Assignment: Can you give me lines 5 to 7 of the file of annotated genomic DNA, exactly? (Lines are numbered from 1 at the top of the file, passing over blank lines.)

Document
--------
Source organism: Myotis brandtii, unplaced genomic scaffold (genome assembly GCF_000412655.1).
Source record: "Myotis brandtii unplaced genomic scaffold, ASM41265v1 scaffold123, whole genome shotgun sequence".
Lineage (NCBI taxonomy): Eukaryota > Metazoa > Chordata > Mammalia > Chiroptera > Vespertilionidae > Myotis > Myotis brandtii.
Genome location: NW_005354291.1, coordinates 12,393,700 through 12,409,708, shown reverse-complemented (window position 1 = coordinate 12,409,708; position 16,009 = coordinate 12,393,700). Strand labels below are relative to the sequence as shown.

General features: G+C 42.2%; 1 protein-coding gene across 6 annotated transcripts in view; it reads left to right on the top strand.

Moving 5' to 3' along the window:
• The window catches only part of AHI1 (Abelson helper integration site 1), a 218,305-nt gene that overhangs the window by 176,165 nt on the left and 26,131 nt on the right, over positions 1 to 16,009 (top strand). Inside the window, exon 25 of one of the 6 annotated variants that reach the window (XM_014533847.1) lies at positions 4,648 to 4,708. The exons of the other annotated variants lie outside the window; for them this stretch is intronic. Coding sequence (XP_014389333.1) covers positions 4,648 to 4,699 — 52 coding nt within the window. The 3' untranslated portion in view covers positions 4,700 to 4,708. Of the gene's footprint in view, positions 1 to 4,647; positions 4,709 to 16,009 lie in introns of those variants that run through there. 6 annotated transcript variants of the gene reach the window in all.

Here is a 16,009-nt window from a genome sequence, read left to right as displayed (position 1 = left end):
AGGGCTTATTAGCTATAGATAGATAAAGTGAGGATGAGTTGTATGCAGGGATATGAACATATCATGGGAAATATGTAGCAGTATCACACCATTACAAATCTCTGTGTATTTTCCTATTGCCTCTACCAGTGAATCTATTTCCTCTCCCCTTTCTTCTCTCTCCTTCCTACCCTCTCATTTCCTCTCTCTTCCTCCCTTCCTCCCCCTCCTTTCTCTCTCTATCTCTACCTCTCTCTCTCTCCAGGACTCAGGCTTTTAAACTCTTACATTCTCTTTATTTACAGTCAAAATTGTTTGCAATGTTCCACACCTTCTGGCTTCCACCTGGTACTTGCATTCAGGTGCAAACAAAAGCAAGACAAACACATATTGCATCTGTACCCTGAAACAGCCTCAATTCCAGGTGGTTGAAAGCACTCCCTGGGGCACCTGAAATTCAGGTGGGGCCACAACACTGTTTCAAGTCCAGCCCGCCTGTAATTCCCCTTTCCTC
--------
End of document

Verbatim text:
General features: G+C 42.2%; 1 protein-coding gene across 6 annotated transcripts in view; it reads left to right on the top strand.

Moving 5' to 3' along the window:
• The window catches only part of AHI1 (Abelson helper integration site 1), a 218,305-nt gene that overhangs the window by 176,165 nt on the left and 26,131 nt on the right, over positions 1 to 16,009 (top strand). Inside the window, exon 25 of one of the 6 annotated variants that reach the window (XM_014533847.1) lies at positions 4,648 to 4,708. The exons of the other annotated variants lie outside the window; for them this stretch is intronic. Coding sequence (XP_014389333.1) covers positions 4,648 to 4,699 — 52 coding nt within the window. The 3' untranslated portion in view covers positions 4,700 to 4,708. Of the gene's footprint in view, positions 1 to 4,647; positions 4,709 to 16,009 lie in introns of those variants that run through there. 6 annotated transcript variants of the gene reach the window in all.